Back in the summer we told our landlord’s estate agent that one of the thirty year old storage heaters wasn’t working. This was inspected in September and pronounced not to be functioning. After a month I prodded the agent. A week or so later we were told another company would be in touch to have a look at it. Two appointments were made over the space of about three weeks and cancelled by the firm, either on the day or the day before. Lady Bracknell, in Oscar Wilde’s play ‘The Importance of Being Earnest’, utters the lines ‘to lose one parent …. may be regarded as a misfortune, to lose two looks like carelessness’. She came to mind when, for the second time in succession the excuse given had been someone ringing in sick.
Eventually I had a call from the electrical company asking if they could come that afternoon. I said that was not possible because we were going out. The man wanted to make another appointment. I said that, given the history, I wasn’t prepared to make one. He then asked when we’d be back. An agreement was reached that the men would come at 5 p.m. that afternoon. They did. They confirmed the heater wasn’t working. They would then have to report back to the agent. After they’d gone, the manager phoned and suggested an adjustment I could make. He talked me through it. As we are on Economy 7 tariff, even if it were operating the heat would not come through until the morning, so he volunteered to phone me then and check. He didn’t. The tweaking had been unsuccessful anyway.
As with every potential expenditure above a certain figure, the sum of which we don’t know, we are told that the landlord, who lives in Canada has to be e-mailed for consent. We are also told replies are difficult to come by. The electrician’s judgement was that a replacement was required and the landlord’s permission had to be sought. I had by then informed the agent of the inordinate delay over getting the current firm to inspect something we all knew to be defunct anyway, and expressed my usual displeasure at essential repairs needing long-distance landlords’ permission. A week later the outlay was approved. I was told the firm would be contacting me again. After a few more days they did. Referring to the history, I refused to make an appointment. I said that if Penyards, the agent, wished to make one and attend on behalf of the landlord, we would of course grant access, but were not prepared to undertake to be present when experience had told us no-one was likely to attend. Within minutes the agent telephoned me and agreed to be present for an appointment she would make with the electricians.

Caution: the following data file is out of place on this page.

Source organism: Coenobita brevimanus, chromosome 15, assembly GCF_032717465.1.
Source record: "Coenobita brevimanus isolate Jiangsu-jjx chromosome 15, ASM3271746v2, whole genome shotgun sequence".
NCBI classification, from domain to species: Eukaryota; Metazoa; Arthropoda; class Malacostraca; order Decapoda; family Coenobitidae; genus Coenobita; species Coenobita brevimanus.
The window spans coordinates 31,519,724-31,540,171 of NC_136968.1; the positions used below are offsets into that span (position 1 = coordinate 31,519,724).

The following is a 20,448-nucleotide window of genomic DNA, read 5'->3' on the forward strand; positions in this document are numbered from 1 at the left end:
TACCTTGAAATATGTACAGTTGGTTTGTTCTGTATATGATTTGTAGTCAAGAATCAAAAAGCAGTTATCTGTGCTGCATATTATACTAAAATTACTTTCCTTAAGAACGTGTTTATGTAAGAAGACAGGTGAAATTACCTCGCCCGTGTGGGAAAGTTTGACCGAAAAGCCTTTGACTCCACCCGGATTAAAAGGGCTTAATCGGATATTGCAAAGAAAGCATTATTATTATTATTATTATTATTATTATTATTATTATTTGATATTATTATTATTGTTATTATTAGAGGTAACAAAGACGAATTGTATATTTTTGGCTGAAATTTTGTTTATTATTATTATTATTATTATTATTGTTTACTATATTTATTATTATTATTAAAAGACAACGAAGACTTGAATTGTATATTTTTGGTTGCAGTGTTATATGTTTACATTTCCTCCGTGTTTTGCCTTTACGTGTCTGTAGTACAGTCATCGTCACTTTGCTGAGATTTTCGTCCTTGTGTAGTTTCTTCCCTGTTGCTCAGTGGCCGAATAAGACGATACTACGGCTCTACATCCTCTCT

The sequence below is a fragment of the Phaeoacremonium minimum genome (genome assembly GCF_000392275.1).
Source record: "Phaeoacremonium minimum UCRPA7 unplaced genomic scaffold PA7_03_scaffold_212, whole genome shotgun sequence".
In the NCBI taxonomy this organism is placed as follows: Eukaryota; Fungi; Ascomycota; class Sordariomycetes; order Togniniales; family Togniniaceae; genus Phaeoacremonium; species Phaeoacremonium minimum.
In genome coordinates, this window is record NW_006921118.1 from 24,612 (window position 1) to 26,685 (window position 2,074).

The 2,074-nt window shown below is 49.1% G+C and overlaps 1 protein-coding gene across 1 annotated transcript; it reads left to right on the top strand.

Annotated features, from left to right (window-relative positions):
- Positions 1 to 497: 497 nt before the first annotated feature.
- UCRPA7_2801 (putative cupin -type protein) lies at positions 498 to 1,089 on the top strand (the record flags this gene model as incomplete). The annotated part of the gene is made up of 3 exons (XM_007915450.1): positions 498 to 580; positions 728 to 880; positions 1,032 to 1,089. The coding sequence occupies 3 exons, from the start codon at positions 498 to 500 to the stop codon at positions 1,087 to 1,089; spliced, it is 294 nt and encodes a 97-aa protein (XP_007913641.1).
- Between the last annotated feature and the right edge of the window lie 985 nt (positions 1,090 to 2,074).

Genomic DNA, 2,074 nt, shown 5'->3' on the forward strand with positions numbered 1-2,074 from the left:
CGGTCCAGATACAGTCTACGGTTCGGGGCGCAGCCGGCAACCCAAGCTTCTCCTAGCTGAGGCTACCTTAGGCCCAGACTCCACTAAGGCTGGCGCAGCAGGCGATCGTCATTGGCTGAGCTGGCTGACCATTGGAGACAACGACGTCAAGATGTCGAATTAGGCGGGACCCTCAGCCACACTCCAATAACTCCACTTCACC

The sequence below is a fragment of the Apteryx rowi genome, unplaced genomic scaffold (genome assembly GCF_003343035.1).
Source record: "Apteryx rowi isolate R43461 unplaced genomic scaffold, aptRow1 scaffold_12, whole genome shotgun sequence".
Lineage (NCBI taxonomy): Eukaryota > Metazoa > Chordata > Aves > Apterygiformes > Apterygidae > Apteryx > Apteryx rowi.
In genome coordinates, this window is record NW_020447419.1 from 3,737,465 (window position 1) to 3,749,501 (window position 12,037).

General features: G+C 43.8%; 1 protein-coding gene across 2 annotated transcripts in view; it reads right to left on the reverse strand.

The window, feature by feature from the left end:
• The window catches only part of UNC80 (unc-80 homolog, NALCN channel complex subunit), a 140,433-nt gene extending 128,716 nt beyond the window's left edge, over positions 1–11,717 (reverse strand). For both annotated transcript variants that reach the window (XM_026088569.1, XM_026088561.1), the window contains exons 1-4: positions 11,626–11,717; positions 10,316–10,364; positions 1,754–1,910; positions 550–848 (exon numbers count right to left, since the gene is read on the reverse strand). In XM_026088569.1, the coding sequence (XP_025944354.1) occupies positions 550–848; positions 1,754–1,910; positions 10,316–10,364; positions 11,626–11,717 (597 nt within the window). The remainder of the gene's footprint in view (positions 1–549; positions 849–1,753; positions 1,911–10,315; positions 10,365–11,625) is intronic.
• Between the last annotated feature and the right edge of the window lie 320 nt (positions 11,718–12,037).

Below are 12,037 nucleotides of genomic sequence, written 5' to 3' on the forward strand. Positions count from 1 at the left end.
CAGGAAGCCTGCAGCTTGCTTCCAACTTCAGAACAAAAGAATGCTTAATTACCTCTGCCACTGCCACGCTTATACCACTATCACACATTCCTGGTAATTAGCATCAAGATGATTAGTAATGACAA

The appointment was this morning. It was kept, both parties arriving early. As we were not going out I said the agent need not stay. We now have a nice new heater.
The bread knife, of which the handle is protruding from beside the loaf, has enjoyed more than fifty years of uninterrupted use. It was a wedding present from Auntie Gwen to Vivien and me in June 1963. Unfortunately the board that accompanied it was lost in the move from Lindum House in December 2006.
After Vivien and I married, she continued to work as a colleague of mine at Lloyd’s, until just before Michael was born the following April. We still wandered around the City area at lunchtime, and were always fascinated by how often St Paul’s would appear between gaps in buildings. When I took the next ‘posterity’ photograph, in August 1963, my first wife was walking towards me on the right hand side of the road. I don’t remember which street we were in, but in those days there was clearly no trouble parking.
This afternoon Jackie drove me to Donna-Marie’s in Ringwood for a haircut. That is, she provided transport. She wouldn’t nag me into doing anything. I had intended to have this a couple of weeks ago, but anyone who has followed the sinus saga will know I could not have allowed anyone near my head.
I finished the Gran Familia and Jackie drank Hoegaarden with this evening’s delicious chicken curry and savoury rice. Vanilla ice cream with a dollop of strawberry jam and a coating of evaporated milk completed the meal.